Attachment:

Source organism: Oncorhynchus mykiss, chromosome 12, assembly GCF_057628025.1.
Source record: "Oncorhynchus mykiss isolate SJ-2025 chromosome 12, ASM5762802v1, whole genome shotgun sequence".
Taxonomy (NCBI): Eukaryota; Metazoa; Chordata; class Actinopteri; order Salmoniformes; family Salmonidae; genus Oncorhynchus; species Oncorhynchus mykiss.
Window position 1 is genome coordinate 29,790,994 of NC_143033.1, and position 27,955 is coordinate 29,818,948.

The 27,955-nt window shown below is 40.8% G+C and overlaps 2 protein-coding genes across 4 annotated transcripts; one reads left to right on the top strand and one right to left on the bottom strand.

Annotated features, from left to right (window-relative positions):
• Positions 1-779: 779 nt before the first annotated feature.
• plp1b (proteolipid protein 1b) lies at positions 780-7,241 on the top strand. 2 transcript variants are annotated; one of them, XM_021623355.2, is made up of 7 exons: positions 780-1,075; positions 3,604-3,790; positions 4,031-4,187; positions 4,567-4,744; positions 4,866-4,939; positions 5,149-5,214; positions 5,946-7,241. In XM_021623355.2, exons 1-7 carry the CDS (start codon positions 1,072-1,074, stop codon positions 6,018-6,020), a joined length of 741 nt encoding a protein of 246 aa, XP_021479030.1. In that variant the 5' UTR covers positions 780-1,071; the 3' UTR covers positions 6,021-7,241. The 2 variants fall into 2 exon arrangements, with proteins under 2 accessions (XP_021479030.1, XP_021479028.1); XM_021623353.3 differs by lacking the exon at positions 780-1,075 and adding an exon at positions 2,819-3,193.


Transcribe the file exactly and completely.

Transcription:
Source organism: Oncorhynchus mykiss, chromosome 12, assembly GCF_057628025.1.
Source record: "Oncorhynchus mykiss isolate SJ-2025 chromosome 12, ASM5762802v1, whole genome shotgun sequence".
Taxonomy (NCBI): Eukaryota; Metazoa; Chordata; class Actinopteri; order Salmoniformes; family Salmonidae; genus Oncorhynchus; species Oncorhynchus mykiss.
Window position 1 is genome coordinate 29,790,994 of NC_143033.1, and position 27,955 is coordinate 29,818,948.

The 27,955-nt window shown below is 40.8% G+C and overlaps 2 protein-coding genes across 4 annotated transcripts; one reads left to right on the top strand and one right to left on the bottom strand.

Annotated features, from left to right (window-relative positions):
• Positions 1-779: 779 nt before the first annotated feature.
• plp1b (proteolipid protein 1b) lies at positions 780-7,241 on the top strand. 2 transcript variants are annotated; one of them, XM_021623355.2, is made up of 7 exons: positions 780-1,075; positions 3,604-3,790; positions 4,031-4,187; positions 4,567-4,744; positions 4,866-4,939; positions 5,149-5,214; positions 5,946-7,241. In XM_021623355.2, exons 1-7 carry the CDS (start codon positions 1,072-1,074, stop codon positions 6,018-6,020), a joined length of 741 nt encoding a protein of 246 aa, XP_021479030.1. In that variant the 5' UTR covers positions 780-1,071; the 3' UTR covers positions 6,021-7,241. The 2 variants fall into 2 exon arrangements, with proteins under 2 accessions (XP_021479030.1, XP_021479028.1); XM_021623353.3 differs by lacking the exon at positions 780-1,075 and adding an exon at positions 2,819-3,193.